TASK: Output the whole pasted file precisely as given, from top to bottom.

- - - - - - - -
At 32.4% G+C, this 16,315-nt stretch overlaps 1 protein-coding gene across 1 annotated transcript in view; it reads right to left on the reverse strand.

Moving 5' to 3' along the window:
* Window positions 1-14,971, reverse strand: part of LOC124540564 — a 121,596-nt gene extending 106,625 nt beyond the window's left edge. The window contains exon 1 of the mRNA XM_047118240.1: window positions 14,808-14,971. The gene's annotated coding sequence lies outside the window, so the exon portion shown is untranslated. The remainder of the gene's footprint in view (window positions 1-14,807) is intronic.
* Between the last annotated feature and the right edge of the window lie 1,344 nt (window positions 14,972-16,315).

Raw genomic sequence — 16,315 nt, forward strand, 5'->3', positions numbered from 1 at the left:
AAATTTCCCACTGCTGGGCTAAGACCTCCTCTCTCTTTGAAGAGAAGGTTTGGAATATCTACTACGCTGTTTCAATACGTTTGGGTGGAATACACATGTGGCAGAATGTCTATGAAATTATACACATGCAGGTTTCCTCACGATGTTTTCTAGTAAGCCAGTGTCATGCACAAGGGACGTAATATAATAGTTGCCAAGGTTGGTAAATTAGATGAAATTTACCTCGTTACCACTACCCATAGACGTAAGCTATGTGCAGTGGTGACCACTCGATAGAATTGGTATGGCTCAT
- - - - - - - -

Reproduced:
At 32.4% G+C, this 16,315-nt stretch overlaps 1 protein-coding gene across 1 annotated transcript in view; it reads right to left on the reverse strand.

Moving 5' to 3' along the window:
* Window positions 1-14,971, reverse strand: part of LOC124540564 — a 121,596-nt gene extending 106,625 nt beyond the window's left edge. The window contains exon 1 of the mRNA XM_047118240.1: window positions 14,808-14,971. The gene's annotated coding sequence lies outside the window, so the exon portion shown is untranslated. The remainder of the gene's footprint in view (window positions 1-14,807) is intronic.
* Between the last annotated feature and the right edge of the window lie 1,344 nt (window positions 14,972-16,315).

Raw genomic sequence — 16,315 nt, forward strand, 5'->3', positions numbered from 1 at the left:
AAATTTCCCACTGCTGGGCTAAGACCTCCTCTCTCTTTGAAGAGAAGGTTTGGAATATCTACTACGCTGTTTCAATACGTTTGGGTGGAATACACATGTGGCAGAATGTCTATGAAATTATACACATGCAGGTTTCCTCACGATGTTTTCTAGTAAGCCAGTGTCATGCACAAGGGACGTAATATAATAGTTGCCAAGGTTGGTAAATTAGATGAAATTTACCTCGTTACCACTACCCATAGACGTAAGCTATGTGCAGTGGTGACCACTCGATAGAATTGGTATGGCTCAT